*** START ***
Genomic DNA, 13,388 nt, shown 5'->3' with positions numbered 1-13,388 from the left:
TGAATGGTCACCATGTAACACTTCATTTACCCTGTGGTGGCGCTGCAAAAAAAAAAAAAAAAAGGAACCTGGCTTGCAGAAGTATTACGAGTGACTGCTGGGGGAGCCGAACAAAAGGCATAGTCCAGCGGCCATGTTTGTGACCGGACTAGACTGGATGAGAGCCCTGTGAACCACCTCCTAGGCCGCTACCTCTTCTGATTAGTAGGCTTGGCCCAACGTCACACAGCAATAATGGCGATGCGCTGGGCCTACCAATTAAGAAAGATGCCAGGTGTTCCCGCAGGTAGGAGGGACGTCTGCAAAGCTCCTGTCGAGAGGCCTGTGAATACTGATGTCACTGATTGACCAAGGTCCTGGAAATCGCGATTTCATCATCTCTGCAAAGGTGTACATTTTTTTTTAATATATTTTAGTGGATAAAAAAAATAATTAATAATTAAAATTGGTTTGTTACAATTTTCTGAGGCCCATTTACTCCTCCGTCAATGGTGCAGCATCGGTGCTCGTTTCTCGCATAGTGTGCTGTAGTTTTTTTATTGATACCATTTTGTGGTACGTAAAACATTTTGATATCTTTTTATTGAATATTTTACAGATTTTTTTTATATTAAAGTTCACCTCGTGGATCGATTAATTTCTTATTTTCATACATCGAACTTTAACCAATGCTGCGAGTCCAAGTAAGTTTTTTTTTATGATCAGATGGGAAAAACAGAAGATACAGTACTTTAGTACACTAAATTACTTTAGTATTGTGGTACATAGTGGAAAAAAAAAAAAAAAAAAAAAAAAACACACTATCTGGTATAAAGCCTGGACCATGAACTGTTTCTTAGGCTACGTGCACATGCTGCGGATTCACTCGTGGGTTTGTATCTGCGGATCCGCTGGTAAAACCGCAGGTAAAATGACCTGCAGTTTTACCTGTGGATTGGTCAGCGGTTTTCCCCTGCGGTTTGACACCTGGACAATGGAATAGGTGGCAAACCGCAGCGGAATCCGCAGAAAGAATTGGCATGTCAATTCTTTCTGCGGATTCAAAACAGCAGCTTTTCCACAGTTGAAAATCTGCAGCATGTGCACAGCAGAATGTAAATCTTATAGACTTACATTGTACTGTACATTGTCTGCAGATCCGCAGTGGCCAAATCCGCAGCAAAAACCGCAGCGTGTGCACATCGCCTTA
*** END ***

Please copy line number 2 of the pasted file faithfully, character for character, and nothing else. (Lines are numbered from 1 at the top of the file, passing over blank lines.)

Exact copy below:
TGAATGGTCACCATGTAACACTTCATTTACCCTGTGGTGGCGCTGCAAAAAAAAAAAAAAAAAGGAACCTGGCTTGCAGAAGTATTACGAGTGACTGCTGGGGGAGCCGAACAAAAGGCATAGTCCAGCGGCCATGTTTGTGACCGGACTAGACTGGATGAGAGCCCTGTGAACCACCTCCTAGGCCGCTACCTCTTCTGATTAGTAGGCTTGGCCCAACGTCACACAGCAATAATGGCGATGCGCTGGGCCTACCAATTAAGAAAGATGCCAGGTGTTCCCGCAGGTAGGAGGGACGTCTGCAAAGCTCCTGTCGAGAGGCCTGTGAATACTGATGTCACTGATTGACCAAGGTCCTGGAAATCGCGATTTCATCATCTCTGCAAAGGTGTACATTTTTTTTTAATATATTTTAGTGGATAAAAAAAATAATTAATAATTAAAATTGGTTTGTTACAATTTTCTGAGGCCCATTTACTCCTCCGTCAATGGTGCAGCATCGGTGCTCGTTTCTCGCATAGTGTGCTGTAGTTTTTTTATTGATACCATTTTGTGGTACGTAAAACATTTTGATATCTTTTTATTGAATATTTTACAGATTTTTTTTATATTAAAGTTCACCTCGTGGATCGATTAATTTCTTATTTTCATACATCGAACTTTAACCAATGCTGCGAGTCCAAGTAAGTTTTTTTTTATGATCAGATGGGAAAAACAGAAGATACAGTACTTTAGTACACTAAATTACTTTAGTATTGTGGTACATAGTGGAAAAAAAAAAAAAAAAAAAAAAAAACACACTATCTGGTATAAAGCCTGGACCATGAACTGTTTCTTAGGCTACGTGCACATGCTGCGGATTCACTCGTGGGTTTGTATCTGCGGATCCGCTGGTAAAACCGCAGGTAAAATGACCTGCAGTTTTACCTGTGGATTGGTCAGCGGTTTTCCCCTGCGGTTTGACACCTGGACAATGGAATAGGTGGCAAACCGCAGCGGAATCCGCAGAAAGAATTGGCATGTCAATTCTTTCTGCGGATTCAAAACAGCAGCTTTTCCACAGTTGAAAATCTGCAGCATGTGCACAGCAGAATGTAAATCTTATAGACTTACATTGTACTGTACATTGTCTGCAGATCCGCAGTGGCCAAATCCGCAGCAAAAACCGCAGCGTGTGCACATCGCCTTA